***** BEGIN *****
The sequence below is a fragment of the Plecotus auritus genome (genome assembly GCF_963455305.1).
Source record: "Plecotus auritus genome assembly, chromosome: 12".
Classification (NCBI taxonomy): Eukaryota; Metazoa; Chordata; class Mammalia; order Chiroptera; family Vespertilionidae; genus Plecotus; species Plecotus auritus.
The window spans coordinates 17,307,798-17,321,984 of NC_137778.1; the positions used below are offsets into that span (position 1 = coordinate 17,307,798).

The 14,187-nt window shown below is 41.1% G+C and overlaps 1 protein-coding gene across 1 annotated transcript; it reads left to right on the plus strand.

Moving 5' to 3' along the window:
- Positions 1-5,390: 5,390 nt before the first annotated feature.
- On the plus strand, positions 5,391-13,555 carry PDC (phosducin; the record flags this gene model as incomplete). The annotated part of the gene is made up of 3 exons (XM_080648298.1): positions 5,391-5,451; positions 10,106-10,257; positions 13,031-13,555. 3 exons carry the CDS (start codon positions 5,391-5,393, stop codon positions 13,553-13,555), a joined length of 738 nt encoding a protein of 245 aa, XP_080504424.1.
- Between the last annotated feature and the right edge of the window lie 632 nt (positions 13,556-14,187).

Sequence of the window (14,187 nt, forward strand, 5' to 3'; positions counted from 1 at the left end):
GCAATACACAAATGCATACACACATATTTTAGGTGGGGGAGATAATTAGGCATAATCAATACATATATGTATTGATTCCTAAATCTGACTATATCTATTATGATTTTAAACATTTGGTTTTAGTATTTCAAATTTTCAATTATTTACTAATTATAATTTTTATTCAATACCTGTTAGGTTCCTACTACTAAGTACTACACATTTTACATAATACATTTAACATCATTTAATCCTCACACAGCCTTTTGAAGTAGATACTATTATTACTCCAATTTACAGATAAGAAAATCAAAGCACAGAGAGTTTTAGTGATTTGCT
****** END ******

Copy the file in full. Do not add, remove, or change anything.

The sequence below is a fragment of the Plecotus auritus genome (genome assembly GCF_963455305.1).
Source record: "Plecotus auritus genome assembly, chromosome: 12".
Classification (NCBI taxonomy): Eukaryota; Metazoa; Chordata; class Mammalia; order Chiroptera; family Vespertilionidae; genus Plecotus; species Plecotus auritus.
The window spans coordinates 17,307,798-17,321,984 of NC_137778.1; the positions used below are offsets into that span (position 1 = coordinate 17,307,798).

The 14,187-nt window shown below is 41.1% G+C and overlaps 1 protein-coding gene across 1 annotated transcript; it reads left to right on the plus strand.

Moving 5' to 3' along the window:
- Positions 1-5,390: 5,390 nt before the first annotated feature.
- On the plus strand, positions 5,391-13,555 carry PDC (phosducin; the record flags this gene model as incomplete). The annotated part of the gene is made up of 3 exons (XM_080648298.1): positions 5,391-5,451; positions 10,106-10,257; positions 13,031-13,555. 3 exons carry the CDS (start codon positions 5,391-5,393, stop codon positions 13,553-13,555), a joined length of 738 nt encoding a protein of 245 aa, XP_080504424.1.
- Between the last annotated feature and the right edge of the window lie 632 nt (positions 13,556-14,187).

Sequence of the window (14,187 nt, forward strand, 5' to 3'; positions counted from 1 at the left end):
GCAATACACAAATGCATACACACATATTTTAGGTGGGGGAGATAATTAGGCATAATCAATACATATATGTATTGATTCCTAAATCTGACTATATCTATTATGATTTTAAACATTTGGTTTTAGTATTTCAAATTTTCAATTATTTACTAATTATAATTTTTATTCAATACCTGTTAGGTTCCTACTACTAAGTACTACACATTTTACATAATACATTTAACATCATTTAATCCTCACACAGCCTTTTGAAGTAGATACTATTATTACTCCAATTTACAGATAAGAAAATCAAAGCACAGAGAGTTTTAGTGATTTGCT